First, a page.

Why do I need you? Because I’m linked into the human network along with you. You unplug one unit and the others are all impacted. Like the old Christmas lights when one light in the string doesn’t work the connection is lost to all the others. This is the topic of the fifth episode of the PBS documentary on the brain led by Baylor University professor Dr. David Eagleman.

The only way to understand the individual, Eagleman tells us, is to better understand the connectedness of society. In this way the show moves from its title The Brain: The Story of You to expand to the rest of humanity’s brains. You can’t make full sense of your brain without the context of the entire human neural network. “Our brains are so fundamentally wired to interact,” Eagleman says, “that it’s not always clear where each of us begins and ends.”

If you think this sounds a little like the Eastern religious perspective then I would agree. In previous episodes there has been a negation of personhood, and now we see an emphasis on reality being found in understanding the interconnectedness of all of human life. This seems to me not dissimilar to atheistic neuroscientist Sam Harris whose last book Waking Up: A Guide to Spirituality Without Religion focused on the value of meditation to transcend the false notion of personhood.

It’s interesting that both Eagleman and Harris turn to the East for dealing with the illusion of the self. In Eastern Pantheistic Monism the idea of self is illusory, and all is a part of the divine. Salvation is found in moving behind the mirage of being something distinct. Though Eagleman is not advocating Eastern Pantheistic Monism, consider his final statement on the program:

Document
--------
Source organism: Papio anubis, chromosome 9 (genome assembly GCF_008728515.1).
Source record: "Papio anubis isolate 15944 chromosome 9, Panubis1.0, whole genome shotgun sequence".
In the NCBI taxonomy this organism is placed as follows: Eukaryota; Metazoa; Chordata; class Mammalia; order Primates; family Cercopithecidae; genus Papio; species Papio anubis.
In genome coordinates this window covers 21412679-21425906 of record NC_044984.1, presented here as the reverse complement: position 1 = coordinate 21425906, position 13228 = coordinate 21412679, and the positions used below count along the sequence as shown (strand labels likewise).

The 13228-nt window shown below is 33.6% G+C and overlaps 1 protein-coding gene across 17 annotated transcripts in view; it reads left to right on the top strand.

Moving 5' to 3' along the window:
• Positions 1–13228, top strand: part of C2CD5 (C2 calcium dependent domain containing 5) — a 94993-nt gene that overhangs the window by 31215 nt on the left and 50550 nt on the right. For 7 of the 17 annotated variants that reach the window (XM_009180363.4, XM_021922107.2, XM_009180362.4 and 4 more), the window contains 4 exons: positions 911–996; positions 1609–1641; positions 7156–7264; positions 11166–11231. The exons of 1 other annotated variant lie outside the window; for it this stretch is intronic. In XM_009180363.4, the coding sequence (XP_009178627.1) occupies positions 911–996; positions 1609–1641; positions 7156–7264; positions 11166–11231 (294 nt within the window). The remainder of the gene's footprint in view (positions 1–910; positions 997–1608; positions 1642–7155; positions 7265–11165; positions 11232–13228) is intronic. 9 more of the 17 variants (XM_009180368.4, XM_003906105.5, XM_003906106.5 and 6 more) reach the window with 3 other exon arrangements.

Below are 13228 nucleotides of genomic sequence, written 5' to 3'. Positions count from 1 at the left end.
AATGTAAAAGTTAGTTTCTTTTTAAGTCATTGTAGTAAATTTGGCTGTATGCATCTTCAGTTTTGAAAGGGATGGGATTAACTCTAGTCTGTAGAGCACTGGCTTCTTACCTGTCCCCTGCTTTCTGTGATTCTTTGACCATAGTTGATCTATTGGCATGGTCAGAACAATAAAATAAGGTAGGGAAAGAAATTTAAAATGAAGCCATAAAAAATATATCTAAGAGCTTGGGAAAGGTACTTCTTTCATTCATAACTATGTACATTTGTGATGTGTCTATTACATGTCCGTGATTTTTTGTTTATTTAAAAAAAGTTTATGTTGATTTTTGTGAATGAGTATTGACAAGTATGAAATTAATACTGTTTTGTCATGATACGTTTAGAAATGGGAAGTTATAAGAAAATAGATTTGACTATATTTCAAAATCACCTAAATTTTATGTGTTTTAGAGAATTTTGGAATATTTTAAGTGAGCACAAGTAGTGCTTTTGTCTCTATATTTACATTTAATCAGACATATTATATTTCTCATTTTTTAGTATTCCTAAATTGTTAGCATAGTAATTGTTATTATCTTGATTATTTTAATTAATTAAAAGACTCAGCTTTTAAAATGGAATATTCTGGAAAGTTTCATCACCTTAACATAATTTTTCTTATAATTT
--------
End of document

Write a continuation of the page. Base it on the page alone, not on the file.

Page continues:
Our species is more than just 7 billion individuals spread out across the planet. We’re something more like a signal vast super organism. Because what your friends know and love as you is really a neural network embedded in a far larger web of other neural networks. In this age of digital connection we desperately need to understand the links between humans. If we want our civilizations to have a bright future we need to understand how human brains interact the dangers and the opportunities because there is no denying the truth that’s sketched into our neural circuitry: we need each other. 

In the next and final episode, Eagleman says he will discuss how we might be able to separate the mind from the body, and how in time we may be able to survive death. But if we are not real individuals it is curious to me what exactly might be preserved after the body has died. And if there is no soul, no immaterial self, then in the end the best we can hope for is to save our minds, but it seems unclear what that would be and what that might mean.


Here’s some quick links to my summary and brief response to each episode: